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Cold Cellar Food Storage

Submitted by: runningtrails on May 29, 2011
0 votes, average: 0.00 out of 50 votes, average: 0.00 out of 50 votes, average: 0.00 out of 50 votes, average: 0.00 out of 50 votes, average: 0.00 out of 5
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Cold Cellar Food Storage

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We have an underground stone root cellar. It’s one thing I love about old farmhouses. I love old farmsteads! They have such character and so many details that are left out of the newly built homes and barns.

Some cold cellars are built into a hillside, separate from the …

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We have an underground stone root cellar. It’s one thing I love about old farmhouses. I love old farmsteads! They have such character and so many details that are left out of the newly built homes and barns.

p2

Some cold cellars are built into a hillside, separate from the house, but that makes them difficult to access during the hard, cold, stormy winter when the doorway is buried under feet of snow.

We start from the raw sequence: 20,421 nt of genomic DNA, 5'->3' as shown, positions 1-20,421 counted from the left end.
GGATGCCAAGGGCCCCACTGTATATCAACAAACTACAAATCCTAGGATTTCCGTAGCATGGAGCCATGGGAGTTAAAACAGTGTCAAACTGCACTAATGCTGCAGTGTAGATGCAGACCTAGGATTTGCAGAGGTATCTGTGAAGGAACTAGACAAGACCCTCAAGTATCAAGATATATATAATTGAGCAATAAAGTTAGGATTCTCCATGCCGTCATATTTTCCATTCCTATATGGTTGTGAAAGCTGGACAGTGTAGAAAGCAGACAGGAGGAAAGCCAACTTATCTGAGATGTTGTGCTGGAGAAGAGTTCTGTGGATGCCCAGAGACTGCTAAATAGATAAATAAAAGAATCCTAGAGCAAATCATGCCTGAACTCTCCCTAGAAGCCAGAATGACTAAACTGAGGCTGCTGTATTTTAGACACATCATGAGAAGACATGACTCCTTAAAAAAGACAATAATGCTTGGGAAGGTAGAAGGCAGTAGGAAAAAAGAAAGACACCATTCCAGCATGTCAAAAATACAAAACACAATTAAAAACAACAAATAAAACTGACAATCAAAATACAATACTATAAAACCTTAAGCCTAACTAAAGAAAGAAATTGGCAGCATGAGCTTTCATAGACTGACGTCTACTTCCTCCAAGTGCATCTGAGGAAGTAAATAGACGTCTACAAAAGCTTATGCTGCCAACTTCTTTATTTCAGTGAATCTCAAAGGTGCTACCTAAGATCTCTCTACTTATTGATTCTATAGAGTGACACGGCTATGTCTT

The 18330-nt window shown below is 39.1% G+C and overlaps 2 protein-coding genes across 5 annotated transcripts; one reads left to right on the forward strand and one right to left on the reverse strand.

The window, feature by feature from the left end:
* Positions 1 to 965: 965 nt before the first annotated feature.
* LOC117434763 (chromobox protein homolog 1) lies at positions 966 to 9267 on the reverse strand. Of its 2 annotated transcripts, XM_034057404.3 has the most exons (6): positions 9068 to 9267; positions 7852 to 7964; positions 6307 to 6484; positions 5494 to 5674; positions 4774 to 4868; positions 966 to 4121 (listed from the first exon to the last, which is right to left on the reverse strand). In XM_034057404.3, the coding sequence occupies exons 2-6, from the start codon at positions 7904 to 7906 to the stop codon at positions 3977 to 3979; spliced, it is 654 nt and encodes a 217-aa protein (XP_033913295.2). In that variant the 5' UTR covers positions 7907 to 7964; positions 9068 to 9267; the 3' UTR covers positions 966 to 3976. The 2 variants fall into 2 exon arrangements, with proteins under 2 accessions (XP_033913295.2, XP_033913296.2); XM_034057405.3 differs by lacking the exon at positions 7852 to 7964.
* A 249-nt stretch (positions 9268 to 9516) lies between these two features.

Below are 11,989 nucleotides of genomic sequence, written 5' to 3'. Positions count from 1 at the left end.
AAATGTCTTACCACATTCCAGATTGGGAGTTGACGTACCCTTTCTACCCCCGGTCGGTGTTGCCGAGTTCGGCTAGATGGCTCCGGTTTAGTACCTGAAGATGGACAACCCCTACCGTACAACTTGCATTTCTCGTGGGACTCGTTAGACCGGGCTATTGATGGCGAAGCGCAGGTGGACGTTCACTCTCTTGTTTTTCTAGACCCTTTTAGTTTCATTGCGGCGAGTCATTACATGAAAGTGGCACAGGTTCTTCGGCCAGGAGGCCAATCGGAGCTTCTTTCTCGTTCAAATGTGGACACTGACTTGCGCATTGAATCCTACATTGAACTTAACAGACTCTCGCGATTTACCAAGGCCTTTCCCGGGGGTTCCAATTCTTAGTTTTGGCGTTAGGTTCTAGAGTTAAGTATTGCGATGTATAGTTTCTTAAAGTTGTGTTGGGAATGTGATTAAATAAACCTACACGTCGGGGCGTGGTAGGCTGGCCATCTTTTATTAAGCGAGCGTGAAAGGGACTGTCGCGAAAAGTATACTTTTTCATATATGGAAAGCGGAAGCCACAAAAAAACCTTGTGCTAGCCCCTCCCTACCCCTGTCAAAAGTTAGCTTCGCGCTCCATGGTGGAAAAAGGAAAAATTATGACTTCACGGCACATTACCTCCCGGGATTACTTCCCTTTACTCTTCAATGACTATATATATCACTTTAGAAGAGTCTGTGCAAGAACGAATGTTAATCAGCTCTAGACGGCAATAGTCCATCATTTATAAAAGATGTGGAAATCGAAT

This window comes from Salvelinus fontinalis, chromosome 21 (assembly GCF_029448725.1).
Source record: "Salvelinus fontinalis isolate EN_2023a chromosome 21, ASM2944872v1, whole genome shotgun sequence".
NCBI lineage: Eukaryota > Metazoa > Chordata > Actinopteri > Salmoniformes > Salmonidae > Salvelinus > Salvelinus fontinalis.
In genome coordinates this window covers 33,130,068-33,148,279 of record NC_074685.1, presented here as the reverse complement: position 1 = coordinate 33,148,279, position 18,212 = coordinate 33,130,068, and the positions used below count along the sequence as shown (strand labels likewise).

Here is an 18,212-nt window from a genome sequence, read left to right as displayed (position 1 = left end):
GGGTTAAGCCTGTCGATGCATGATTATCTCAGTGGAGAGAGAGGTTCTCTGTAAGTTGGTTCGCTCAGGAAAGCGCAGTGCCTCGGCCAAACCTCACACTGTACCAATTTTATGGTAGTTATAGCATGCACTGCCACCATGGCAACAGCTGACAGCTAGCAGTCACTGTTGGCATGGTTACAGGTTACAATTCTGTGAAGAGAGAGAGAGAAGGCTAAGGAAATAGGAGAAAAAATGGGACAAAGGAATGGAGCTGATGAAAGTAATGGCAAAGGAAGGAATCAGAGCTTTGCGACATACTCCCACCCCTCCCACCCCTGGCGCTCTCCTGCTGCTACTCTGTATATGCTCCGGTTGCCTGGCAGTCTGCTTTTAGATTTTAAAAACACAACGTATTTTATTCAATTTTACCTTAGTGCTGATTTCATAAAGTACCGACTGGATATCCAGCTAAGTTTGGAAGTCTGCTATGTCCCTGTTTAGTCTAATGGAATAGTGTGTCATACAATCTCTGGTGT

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Our cold cellar is in the basement, under the front porch to be exact. Our basement is unfinished and unheated throughout the winter and so is the cold cellar.

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Cold cellars are also called “root cellars” but are not necessarily used just for roots. They can also be used to store jars of jams, pickles, etc, as well as tender and tropical bulbs and plants that need to stay above freezing in the winter. It can also be used as a spare fridge during cold weather. This is a box of eggs destined for the Salvation Army Soup Kitchen, being stored in our cold cellar.